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Confessions of a moderate Maori voter…(If that’s OK with you, that is).

On my Facebook feed this morning I read the following status update written by a friend. It made me wonder. This was a cry from the heart for something that Māori have apparently lost. This woman was just..

[r]emembering the days when we weren’t separated by our political beliefs but were connected through kaupapa, whakapapa, hope, and making Aotearoa a wonderful and amazing place to live.

The many likes and comments on this status showed that quite a few people were agreeing with this thinking: Māori have become too politically divided, too self interested, too disconnected from this things that really matter, too divorced from the kaupapa. Māori live in a fallen, individualistic world. The answer to the fall is somehow to rediscover cohesiveness between ourselves as a people, remember the ties that bind us, to reject those things that divide. That’s a pretty powerful vision, especially for a people, such as Māori who, research and our own discourse tells us, are more likely than Pākehā to adhere to collectivist practices and values.

True to my own bloodymindedness I read the question above and thought…’um..no I don’t remember that time, because I’m not sure it ever happened.’ I think that if we apply the microscope to any period of Māori social and political history what looks like unity and cohesiveness mutates and disappears before our very eyes. Māori value collectivism, including securing collective outcomes (even if only at the expense of other Māori collectives) sure, but that has never translated to hive-think. Our mythology is suffused with stories of conflict, especially between siblings or cousins, and between grandchildren and grandparents, Tāne separating Rangi and Papa in the face of opposition from Tāwhirimatea, Māui’s enduring conflicts and collaborations with his brothers in fishing up Aotearoa and slowing Tama-Nui-te-Rā, and in Māui stealing his ancestor’s jawbone, Tāwhaki overcoming the hatred and jealousy  of his cousins or brothers-in-law, and tricking his grandmother by filching her taro tubers in his and his brother’s quest to ascend to the highest levels of heaven.  And so on. Any number of other myths show intense rivalry, conflict  and sometimes desperate cooperation before fundamental change is able to take place. Māori mythology does not present us with homogeneity. The towering figures of these narratives are intimately bound by whakapapa, but fight furiously for different visions of how the world ought to be. Māori mythology gives us a pretty good template for modern Māori politics and, in that light, makes the split between Hone Harawira and the Māori Party seem positively pre-ordained. I’m not sure what the template would be for the coming together of the disparate elements of Internet Mana, but hey, there would be something in there somewhere…maybe.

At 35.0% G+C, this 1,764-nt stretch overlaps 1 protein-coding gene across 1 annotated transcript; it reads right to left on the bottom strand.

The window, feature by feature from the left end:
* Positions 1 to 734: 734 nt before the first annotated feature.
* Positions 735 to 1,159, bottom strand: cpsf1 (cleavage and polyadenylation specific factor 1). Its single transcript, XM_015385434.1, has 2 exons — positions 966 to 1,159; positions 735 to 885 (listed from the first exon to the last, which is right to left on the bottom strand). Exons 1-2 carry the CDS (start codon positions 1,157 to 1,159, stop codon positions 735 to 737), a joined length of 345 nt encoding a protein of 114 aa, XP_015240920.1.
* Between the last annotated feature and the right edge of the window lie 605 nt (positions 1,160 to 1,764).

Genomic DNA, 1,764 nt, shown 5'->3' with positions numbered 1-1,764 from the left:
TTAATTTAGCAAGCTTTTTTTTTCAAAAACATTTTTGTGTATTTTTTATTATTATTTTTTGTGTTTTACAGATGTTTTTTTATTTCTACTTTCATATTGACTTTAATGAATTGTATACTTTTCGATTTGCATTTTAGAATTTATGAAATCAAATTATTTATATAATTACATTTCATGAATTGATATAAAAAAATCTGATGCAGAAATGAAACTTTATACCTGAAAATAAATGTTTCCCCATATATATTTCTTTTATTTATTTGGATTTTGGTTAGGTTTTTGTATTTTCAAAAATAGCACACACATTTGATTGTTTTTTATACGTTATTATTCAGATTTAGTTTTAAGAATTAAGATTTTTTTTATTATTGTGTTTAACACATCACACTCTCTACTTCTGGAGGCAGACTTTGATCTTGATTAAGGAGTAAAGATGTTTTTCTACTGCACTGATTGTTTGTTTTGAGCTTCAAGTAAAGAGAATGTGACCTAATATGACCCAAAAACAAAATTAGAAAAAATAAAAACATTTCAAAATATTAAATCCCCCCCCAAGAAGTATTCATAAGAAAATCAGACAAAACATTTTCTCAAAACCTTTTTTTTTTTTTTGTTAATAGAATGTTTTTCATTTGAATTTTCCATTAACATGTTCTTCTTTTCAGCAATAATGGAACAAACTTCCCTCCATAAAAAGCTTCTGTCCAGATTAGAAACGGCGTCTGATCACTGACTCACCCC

A couple of the comments on the status I mentioned above refer to a dismay that Māori are not only divided, but can to be seen across the political spectrum. As one said: ‘Frustrating I would say! Look at our mates in every camp!’ This reminded me of the many comments made in the wake of National releasing its list in July. With 2 Māori women in the top 10 (Hekia Parata and Paula Bennet) some comment was made on the left of the spectrum of those women’s betrayal of Maoridom by their alliance with National. As one Facebooker commenting on Annette Syke’s posted link sharing the list wrote:

Yes agreed and to be honest if getting a promotion up the ranks is a result of screwing over your own people then it’s not really something to be proud of.